Some houses are just too good to pass up. If you’ve found an amazing bargain or the home of your dreams, you may want to snap it up! If not, you might regret how playing it safe meant you missed out on this once-in-a-lifetime deal.

6. You can deal with moving only once

Here’s one huge downside to selling home No. 1 before buying home No. 2: You’ll probably have to endure the wholly unpleasant process of moving twice.

“If the homeowner sells their existing home first, it requires them to move out and find temporary housing and storage. Once the new home is purchased, it would require moving again,” says Jeffrey Hensel, broker associate at North Coast Financial in Oceanside, CA. “Moving twice is inconvenient and costly.”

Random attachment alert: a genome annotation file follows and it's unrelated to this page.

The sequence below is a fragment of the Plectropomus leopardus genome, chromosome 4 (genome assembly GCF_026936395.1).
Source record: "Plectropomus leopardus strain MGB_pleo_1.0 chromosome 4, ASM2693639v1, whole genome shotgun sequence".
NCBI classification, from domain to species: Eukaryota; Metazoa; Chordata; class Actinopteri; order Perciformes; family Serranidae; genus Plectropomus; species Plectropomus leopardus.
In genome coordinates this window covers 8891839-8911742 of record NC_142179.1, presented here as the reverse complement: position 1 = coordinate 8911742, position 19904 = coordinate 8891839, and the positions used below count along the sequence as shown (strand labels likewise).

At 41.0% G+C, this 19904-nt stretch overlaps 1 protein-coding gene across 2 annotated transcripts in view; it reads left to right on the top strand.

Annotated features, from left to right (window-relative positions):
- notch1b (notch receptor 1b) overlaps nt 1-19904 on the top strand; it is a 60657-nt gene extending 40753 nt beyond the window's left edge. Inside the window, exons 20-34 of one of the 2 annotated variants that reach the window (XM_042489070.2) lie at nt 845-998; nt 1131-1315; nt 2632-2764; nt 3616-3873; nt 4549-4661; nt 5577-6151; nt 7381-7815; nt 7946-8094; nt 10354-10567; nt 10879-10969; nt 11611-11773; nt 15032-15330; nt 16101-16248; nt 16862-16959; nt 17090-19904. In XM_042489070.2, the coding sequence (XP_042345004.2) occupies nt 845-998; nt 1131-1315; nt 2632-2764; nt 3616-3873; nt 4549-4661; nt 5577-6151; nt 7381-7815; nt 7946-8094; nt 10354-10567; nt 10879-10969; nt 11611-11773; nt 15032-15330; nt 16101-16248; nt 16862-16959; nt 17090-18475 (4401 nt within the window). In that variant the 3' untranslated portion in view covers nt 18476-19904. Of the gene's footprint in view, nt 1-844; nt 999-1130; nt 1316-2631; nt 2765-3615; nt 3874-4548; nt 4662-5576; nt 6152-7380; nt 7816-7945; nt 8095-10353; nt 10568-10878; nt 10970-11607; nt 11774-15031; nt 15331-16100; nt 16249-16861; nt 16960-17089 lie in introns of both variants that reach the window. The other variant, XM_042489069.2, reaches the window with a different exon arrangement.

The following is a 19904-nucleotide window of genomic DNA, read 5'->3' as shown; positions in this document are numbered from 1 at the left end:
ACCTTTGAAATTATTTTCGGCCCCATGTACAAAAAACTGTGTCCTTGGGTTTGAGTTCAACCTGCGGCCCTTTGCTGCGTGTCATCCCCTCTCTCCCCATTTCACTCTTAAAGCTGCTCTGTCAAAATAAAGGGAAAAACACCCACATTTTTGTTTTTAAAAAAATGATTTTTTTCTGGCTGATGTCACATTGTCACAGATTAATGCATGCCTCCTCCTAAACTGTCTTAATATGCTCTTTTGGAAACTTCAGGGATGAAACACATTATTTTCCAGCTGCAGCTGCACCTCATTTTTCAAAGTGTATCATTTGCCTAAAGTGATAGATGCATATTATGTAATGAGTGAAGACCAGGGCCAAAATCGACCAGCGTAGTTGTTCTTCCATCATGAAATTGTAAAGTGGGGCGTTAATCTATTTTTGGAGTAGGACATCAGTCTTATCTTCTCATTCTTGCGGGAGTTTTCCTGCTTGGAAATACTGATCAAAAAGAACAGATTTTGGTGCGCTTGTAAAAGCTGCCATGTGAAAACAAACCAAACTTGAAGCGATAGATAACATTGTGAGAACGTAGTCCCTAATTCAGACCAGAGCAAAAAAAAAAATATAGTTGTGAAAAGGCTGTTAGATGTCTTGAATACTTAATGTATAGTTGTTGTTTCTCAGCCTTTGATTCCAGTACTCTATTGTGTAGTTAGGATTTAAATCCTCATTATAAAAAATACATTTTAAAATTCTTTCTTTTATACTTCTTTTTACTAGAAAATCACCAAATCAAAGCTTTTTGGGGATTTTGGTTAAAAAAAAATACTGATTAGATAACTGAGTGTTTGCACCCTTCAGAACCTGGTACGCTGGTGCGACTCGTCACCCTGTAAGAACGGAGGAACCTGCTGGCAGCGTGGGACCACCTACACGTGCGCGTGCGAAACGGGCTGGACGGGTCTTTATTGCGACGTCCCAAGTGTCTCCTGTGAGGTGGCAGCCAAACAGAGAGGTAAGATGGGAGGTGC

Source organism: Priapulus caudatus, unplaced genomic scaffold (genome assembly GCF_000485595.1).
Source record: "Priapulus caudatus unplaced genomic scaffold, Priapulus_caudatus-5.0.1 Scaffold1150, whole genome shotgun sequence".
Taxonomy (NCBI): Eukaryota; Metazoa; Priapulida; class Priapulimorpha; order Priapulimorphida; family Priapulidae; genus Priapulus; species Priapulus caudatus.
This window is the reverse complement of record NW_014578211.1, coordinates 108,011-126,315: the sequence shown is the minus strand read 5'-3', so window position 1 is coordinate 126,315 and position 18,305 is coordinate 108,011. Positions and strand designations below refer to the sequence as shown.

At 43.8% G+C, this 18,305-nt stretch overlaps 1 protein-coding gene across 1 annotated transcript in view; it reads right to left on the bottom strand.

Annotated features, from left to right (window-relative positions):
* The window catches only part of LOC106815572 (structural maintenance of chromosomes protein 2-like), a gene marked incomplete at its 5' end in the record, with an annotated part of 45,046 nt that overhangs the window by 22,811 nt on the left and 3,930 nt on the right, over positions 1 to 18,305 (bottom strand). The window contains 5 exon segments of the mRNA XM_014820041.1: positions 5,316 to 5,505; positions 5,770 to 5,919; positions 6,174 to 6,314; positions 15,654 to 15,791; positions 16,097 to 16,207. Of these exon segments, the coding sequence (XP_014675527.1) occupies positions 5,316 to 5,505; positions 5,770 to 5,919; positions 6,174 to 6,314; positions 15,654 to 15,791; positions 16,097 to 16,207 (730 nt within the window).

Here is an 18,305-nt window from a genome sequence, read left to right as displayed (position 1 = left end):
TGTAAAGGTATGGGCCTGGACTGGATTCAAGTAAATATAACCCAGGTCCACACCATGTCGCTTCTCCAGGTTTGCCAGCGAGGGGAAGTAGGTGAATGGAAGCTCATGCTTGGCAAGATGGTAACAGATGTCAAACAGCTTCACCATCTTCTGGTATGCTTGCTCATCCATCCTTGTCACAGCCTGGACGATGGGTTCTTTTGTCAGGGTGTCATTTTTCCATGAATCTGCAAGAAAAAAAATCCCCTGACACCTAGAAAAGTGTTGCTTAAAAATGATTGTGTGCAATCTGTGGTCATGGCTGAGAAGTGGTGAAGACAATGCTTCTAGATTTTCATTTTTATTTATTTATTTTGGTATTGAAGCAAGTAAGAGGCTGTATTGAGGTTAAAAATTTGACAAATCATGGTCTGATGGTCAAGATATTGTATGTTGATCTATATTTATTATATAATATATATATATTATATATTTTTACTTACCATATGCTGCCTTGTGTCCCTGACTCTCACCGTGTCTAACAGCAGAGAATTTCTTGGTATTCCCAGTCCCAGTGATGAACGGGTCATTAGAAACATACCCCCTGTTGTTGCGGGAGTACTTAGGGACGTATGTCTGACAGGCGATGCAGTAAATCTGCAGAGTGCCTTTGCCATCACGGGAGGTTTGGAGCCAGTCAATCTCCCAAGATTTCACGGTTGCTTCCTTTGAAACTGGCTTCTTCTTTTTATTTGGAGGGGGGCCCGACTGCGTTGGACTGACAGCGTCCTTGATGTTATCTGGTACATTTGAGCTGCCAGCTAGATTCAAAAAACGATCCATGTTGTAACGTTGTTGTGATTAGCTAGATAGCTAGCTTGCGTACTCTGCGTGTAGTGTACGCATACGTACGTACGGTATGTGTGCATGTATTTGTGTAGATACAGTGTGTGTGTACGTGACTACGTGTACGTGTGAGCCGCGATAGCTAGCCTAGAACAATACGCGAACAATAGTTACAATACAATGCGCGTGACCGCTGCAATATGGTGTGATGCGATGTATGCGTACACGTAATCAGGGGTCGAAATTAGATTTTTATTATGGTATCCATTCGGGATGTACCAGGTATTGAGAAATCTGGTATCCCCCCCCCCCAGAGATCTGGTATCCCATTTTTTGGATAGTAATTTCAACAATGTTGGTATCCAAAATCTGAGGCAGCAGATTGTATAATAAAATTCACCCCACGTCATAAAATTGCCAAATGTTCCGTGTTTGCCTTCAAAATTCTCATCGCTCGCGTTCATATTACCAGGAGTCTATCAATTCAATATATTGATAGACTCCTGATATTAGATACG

According to the American Moving & Storage Association, the average cost of moving in state totals $1,170. An out-of-state move will cost much more: $5,630. If moving and coughing up that amount twice is a major turnoff or an all-out deal breaker, then you’re certainly a candidate for buying before you sell.


How to buy a new home before selling your old one

Even if you have good reason to buy before you sell, that doesn’t mean it’ll be easy. For one, would you even qualify in lenders’ eyes to carry two mortgages at once? And would you want to? Here’s how to navigate these challenges.

Can’t carry two mortgages? Consider a bridge loan

First off, let’s face the fact that even if you’re fine having two mortgages, lenders may not feel the same way about your prospects.

“Because of debt-to-income ratios, it may be impossible to qualify for the second mortgage before paying off your first,” says Eric Sztanyo, a real estate agent in Cincinnati.